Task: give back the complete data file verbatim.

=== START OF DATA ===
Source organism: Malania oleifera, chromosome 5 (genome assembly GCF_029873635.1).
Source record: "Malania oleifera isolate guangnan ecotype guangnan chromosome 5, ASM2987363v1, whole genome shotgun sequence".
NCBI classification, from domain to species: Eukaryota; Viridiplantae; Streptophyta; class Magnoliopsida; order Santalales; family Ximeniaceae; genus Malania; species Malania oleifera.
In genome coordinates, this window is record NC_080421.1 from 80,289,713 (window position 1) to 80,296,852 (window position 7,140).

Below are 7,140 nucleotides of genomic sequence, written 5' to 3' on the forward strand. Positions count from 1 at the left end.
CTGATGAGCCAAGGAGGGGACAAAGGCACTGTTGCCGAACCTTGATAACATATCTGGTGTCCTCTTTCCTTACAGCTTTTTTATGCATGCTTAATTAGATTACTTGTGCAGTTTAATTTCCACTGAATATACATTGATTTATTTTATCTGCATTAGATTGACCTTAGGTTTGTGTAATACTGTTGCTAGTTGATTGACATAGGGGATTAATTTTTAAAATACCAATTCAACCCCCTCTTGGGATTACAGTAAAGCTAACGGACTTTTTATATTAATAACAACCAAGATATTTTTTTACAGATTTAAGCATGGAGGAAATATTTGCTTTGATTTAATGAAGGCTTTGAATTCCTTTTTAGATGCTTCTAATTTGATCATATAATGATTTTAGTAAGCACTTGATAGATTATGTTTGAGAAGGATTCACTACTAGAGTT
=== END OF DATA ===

Source organism: Malania oleifera, chromosome 5 (genome assembly GCF_029873635.1).
Source record: "Malania oleifera isolate guangnan ecotype guangnan chromosome 5, ASM2987363v1, whole genome shotgun sequence".
NCBI classification, from domain to species: Eukaryota; Viridiplantae; Streptophyta; class Magnoliopsida; order Santalales; family Ximeniaceae; genus Malania; species Malania oleifera.
In genome coordinates, this window is record NC_080421.1 from 80,289,713 (window position 1) to 80,296,852 (window position 7,140).

Below are 7,140 nucleotides of genomic sequence, written 5' to 3' on the forward strand. Positions count from 1 at the left end.
CTGATGAGCCAAGGAGGGGACAAAGGCACTGTTGCCGAACCTTGATAACATATCTGGTGTCCTCTTTCCTTACAGCTTTTTTATGCATGCTTAATTAGATTACTTGTGCAGTTTAATTTCCACTGAATATACATTGATTTATTTTATCTGCATTAGATTGACCTTAGGTTTGTGTAATACTGTTGCTAGTTGATTGACATAGGGGATTAATTTTTAAAATACCAATTCAACCCCCTCTTGGGATTACAGTAAAGCTAACGGACTTTTTATATTAATAACAACCAAGATATTTTTTTACAGATTTAAGCATGGAGGAAATATTTGCTTTGATTTAATGAAGGCTTTGAATTCCTTTTTAGATGCTTCTAATTTGATCATATAATGATTTTAGTAAGCACTTGATAGATTATGTTTGAGAAGGATTCACTACTAGAGTT